References: Bernat, J. A., Ronfeldt, H. M., Calhoun, K. S., & Arias, I. (1998). Prevalence of traumatic
events and peritraumatic predictors of posttraumatic stress symptoms in
Breslau, N., Kessler, R. C., Chilcoat, H. D., Schultz, L. R., Davis, G. C., & Andreski, P.
Chisholm, B., Freeman, D., & Cooke, A. (2006). Identifying potential predictors of traumatic reactions to psychotic episodes. The British Journal of Clinical Psychology / The British Psychological Society, 45(4), 545-559.
Dekel, S., Mandel, C., & Solomon, Z. (2011). Shared and unique predictors of post- traumatic growth and distress. Journal of Clinical Psychology, 67(3), 241-252.
Deep-Soboslay, A., Martin, C
posttraumatic stress symptoms among 3,271 civilian survivors of the September 11, 2001, terrorist attacks on the world trade center. American Journal of Epidemiology, 173(3), 271-281. doi: 10.1093/aje/kwq372
Dunmore, E., Clark, D
First, M., Frances, A., & Pincus, H. (2002). DSM-IV-TR Handbook of differential
Flouri, E. (2005). Post-traumatic stress disorder (PTSD): What we have learned and what we still have not found out. Journal of Interpersonal Violence, 20(4), 373-37. doi:10.1177/0886260504267549
Gersons, B., & Carlier, I. (1992). Post-traumatic stress disorder: the history of a recent concept. The British Journal of Psychiatry, 161, 742-748.
Hales, R., & Zatzick, D. (1997). What is PTSD? The American Journal of Psychiatry:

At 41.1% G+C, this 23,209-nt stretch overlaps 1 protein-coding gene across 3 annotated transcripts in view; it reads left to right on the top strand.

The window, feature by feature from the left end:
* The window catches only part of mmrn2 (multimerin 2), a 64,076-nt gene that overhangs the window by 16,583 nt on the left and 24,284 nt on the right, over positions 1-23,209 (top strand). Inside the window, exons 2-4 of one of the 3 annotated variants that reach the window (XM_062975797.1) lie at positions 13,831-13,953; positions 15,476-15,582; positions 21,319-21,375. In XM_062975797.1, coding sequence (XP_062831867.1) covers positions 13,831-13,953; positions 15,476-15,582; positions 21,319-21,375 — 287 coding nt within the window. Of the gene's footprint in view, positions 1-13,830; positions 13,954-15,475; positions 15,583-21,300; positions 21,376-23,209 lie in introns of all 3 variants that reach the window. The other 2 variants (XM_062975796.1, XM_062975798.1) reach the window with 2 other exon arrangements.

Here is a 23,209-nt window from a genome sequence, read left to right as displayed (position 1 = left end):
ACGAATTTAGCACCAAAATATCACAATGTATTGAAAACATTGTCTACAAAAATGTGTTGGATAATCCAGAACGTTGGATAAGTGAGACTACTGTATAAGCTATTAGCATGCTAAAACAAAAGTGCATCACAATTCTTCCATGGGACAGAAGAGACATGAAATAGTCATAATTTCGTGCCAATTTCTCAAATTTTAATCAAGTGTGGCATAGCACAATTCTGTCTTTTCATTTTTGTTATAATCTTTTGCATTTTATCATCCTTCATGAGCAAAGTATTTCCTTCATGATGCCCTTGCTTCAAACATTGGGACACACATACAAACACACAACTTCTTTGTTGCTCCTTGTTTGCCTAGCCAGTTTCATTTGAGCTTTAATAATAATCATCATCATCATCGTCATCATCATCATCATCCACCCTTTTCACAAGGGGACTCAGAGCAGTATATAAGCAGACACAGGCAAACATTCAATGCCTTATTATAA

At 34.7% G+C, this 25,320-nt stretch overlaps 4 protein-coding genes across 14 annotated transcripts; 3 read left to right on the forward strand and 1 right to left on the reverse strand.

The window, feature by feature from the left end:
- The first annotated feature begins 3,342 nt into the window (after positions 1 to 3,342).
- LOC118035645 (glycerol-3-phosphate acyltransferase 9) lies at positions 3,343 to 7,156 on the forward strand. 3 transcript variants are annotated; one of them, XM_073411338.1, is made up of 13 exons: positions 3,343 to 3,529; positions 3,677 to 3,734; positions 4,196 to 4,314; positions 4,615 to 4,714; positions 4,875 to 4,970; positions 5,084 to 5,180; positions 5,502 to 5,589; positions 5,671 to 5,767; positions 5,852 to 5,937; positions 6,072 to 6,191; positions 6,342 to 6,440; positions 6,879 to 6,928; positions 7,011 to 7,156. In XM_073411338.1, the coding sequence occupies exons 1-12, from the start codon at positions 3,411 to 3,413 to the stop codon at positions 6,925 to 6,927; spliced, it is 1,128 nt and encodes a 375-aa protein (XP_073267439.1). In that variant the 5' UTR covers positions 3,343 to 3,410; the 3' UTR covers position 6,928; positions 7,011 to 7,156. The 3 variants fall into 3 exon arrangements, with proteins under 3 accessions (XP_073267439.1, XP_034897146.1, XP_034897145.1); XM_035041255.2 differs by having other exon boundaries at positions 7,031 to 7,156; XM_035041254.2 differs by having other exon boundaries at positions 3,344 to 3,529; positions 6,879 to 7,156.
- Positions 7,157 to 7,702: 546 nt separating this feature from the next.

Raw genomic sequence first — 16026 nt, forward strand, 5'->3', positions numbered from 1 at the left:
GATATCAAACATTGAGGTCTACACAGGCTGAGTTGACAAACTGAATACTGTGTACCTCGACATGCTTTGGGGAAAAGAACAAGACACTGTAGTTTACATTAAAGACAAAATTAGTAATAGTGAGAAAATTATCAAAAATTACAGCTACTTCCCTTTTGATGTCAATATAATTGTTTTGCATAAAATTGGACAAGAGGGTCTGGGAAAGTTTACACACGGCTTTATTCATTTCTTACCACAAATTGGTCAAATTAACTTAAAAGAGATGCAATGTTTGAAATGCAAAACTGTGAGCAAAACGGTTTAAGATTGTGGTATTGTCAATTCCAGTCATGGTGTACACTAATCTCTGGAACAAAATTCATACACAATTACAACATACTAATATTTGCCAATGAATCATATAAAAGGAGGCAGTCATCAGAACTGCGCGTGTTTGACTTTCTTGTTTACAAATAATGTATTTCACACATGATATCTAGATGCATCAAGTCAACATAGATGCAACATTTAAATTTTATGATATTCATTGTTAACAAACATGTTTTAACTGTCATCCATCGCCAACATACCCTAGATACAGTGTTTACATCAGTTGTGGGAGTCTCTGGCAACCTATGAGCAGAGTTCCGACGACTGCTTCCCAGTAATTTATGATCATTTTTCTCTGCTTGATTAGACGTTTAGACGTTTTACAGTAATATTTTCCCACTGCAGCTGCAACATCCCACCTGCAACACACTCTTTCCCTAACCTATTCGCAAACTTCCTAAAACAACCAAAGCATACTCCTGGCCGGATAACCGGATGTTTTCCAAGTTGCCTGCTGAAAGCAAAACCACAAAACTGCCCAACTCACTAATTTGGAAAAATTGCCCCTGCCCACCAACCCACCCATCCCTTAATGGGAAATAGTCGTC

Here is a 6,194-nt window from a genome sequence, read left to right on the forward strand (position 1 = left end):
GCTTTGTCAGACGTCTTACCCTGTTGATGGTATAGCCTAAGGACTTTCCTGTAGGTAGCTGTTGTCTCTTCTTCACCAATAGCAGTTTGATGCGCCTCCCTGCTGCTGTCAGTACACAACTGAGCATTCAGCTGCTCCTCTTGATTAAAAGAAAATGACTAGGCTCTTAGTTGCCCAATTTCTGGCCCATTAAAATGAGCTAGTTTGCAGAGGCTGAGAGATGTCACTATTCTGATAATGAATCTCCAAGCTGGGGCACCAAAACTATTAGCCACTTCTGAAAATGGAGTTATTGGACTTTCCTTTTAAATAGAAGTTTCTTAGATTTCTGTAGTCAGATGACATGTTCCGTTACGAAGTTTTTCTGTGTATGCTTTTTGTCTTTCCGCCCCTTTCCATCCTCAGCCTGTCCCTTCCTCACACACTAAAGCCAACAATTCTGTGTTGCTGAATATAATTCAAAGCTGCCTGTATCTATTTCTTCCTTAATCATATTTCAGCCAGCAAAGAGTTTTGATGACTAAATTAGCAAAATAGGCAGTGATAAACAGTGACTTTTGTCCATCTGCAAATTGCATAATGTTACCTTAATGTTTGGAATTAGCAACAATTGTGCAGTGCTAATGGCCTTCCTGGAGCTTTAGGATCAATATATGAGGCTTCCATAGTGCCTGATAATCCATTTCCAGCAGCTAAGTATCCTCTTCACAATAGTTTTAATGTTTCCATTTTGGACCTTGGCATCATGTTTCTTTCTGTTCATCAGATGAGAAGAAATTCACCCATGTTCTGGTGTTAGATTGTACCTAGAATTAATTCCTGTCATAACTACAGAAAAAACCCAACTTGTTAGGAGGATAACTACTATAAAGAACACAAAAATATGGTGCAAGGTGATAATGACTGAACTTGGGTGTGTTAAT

Editorial, 154(2), 143-145.
Jacobs, B. L. (1991). Serotonin and behavior: Emphasis on motor control. Journal of Clinical Psychiatry, 52, 17-23.
Kessler, R. C., Sonnega, A., Bromet, E., Hughes, M., & Nelson, C. B. (1995). Posttraumatic stress disorder in the National Comorbidity Survey. Archives of General Psychiatry, 52, 1048–1060.
McPherson-Sexton, M. S., & Hostetler, B. (2009). How to respond to the crisis victim with PTSD symptoms: An intervener 's guide. Journal of Police Crisis Negotiations, 9, 61-66.
Solomon, Z., Gelkopf, M., & Bleich, A. (2005). Is terror gender-blind? Gender differences in reaction to terror events. Social Psychiatry and Psychiatric Epidemiology, 40, 947–954.
Southwick, S. M., Bremner, D., Krystal, J. H., & Charney, D. S. (1994). Psychobiologic research in post-traumtic stress disorder. Psychiatric Clinics of North America, 17(2), 251-264.
Vecchi, G. (2009). Conflict and crisis communication: Methods of crisis intervention and stress management. Annals of the American Psychotherapy Association, 12 (4), 54-64.
Wolf, E. J., Miller, M. W., Lyons, M. J., Krueger, R. F., Tsuang, M. T., & Koenen, K. C. (2010). Posttraumatic stress disorder and the genetic structure of comorbidity. Journal of Abnormal Psychology, 119(2), 320-330. doi:10.1037/a0019035
Please join StudyMode to read the full document